Your health is the second and most important influence on insurance price. Good health means you're eligible to buy a policy (and may even earn a discount as I did), while poor health can put you out of the game completely — or result in a surcharge. Just as you don't wait to buy car insurance until you have a crash, the same logic applies to long-term care insurance. Don't wait until you've been diagnosed with diabetes or a stroke to apply — another incentive to buy in your 40s or 50s. Different carriers follow different underwriting rules, so explore what's available rather than assume you're ineligible.

The third influence on price is the amount of coverage you choose. What other resources will you have to pay for care someday, and how much insurance will you need to "add on?" Remember: a $200/day benefit policy is twice the price of a $100/day benefit.

The fourth influence on rates is the company you buy from. Sixty-four companies are licensed to sell long-term care insurance in this state. In the example I used above (three-year benefits, $100/day coverage, and so on), the prices were an average of what four companies charged, ranging between $565 per year to $819 per year for a 50-year-old, and between $1,836 per year and $2,565 for a 70-year old. So compare, compare, compare!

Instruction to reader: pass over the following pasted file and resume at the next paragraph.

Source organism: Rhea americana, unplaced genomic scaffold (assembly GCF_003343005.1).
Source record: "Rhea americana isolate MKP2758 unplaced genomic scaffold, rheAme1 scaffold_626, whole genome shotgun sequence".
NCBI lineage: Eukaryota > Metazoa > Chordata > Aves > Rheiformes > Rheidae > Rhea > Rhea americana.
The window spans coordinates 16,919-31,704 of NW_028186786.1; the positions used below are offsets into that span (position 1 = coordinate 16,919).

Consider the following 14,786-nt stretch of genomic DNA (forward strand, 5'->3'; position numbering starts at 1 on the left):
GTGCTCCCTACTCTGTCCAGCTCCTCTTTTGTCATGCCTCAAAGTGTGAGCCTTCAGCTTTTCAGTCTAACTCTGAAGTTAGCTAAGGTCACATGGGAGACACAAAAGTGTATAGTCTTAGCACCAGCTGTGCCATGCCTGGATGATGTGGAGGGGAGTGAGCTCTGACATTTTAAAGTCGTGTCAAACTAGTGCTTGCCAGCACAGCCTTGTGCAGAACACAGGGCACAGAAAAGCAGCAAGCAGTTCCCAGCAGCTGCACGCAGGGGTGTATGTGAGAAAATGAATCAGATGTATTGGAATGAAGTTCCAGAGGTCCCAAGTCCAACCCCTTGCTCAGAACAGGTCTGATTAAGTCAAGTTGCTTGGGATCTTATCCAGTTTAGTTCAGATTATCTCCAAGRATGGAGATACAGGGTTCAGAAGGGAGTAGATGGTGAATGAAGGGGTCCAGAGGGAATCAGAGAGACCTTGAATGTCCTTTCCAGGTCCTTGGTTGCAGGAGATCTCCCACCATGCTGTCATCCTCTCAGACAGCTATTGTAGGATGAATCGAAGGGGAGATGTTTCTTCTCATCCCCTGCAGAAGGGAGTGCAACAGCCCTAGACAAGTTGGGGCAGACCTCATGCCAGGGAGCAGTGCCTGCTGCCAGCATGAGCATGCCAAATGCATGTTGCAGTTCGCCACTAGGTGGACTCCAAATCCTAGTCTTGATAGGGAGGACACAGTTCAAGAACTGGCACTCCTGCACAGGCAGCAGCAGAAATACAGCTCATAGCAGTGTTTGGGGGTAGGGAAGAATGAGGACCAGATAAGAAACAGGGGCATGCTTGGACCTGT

The final influence on rates is your lifestyle. Increasingly, long-term-care-insurance companies are reading the same statistics you are and saying, "If you're significantly overweight, smoke and spend your life as a couch potato, you're probably going to need care someday." So they charge more.

To get the best price, be healthy, don't smoke, be height-weight proportional and exercise. There are also discounts for couples and partners, and even family members who live together.

Differences between group and individual policies

More companies are offering their employees the opportunity to buy group long-term-care insurance these days. There are several benefits, the most important is that you can buy it (during the open-enrollment period) regardless of pre-existing medical conditions. So, people who are significantly overweight or who have had a recent bout of cancer may be insurable as part of a group but not as an individual. In addition, many group policies cover family members, and you can pay through payroll deduction.